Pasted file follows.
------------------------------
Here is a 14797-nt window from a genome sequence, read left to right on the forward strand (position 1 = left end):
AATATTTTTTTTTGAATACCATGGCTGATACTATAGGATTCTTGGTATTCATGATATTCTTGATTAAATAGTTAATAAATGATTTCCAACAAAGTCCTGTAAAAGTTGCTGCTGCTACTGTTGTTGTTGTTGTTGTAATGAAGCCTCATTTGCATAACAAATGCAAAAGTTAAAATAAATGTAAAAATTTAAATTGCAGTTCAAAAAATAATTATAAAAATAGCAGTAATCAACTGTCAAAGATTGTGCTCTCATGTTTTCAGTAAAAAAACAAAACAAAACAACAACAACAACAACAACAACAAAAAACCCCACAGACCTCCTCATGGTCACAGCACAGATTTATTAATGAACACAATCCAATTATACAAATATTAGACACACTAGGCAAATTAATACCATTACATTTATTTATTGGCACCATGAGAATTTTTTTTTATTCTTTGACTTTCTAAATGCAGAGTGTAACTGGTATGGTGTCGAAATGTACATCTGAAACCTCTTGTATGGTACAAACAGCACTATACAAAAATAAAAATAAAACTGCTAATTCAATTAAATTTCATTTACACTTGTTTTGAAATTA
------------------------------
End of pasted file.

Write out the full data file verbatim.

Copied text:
Here is a 14797-nt window from a genome sequence, read left to right on the forward strand (position 1 = left end):
AATATTTTTTTTTGAATACCATGGCTGATACTATAGGATTCTTGGTATTCATGATATTCTTGATTAAATAGTTAATAAATGATTTCCAACAAAGTCCTGTAAAAGTTGCTGCTGCTACTGTTGTTGTTGTTGTTGTAATGAAGCCTCATTTGCATAACAAATGCAAAAGTTAAAATAAATGTAAAAATTTAAATTGCAGTTCAAAAAATAATTATAAAAATAGCAGTAATCAACTGTCAAAGATTGTGCTCTCATGTTTTCAGTAAAAAAACAAAACAAAACAACAACAACAACAACAACAACAAAAAACCCCACAGACCTCCTCATGGTCACAGCACAGATTTATTAATGAACACAATCCAATTATACAAATATTAGACACACTAGGCAAATTAATACCATTACATTTATTTATTGGCACCATGAGAATTTTTTTTTATTCTTTGACTTTCTAAATGCAGAGTGTAACTGGTATGGTGTCGAAATGTACATCTGAAACCTCTTGTATGGTACAAACAGCACTATACAAAAATAAAAATAAAACTGCTAATTCAATTAAATTTCATTTACACTTGTTTTGAAATTA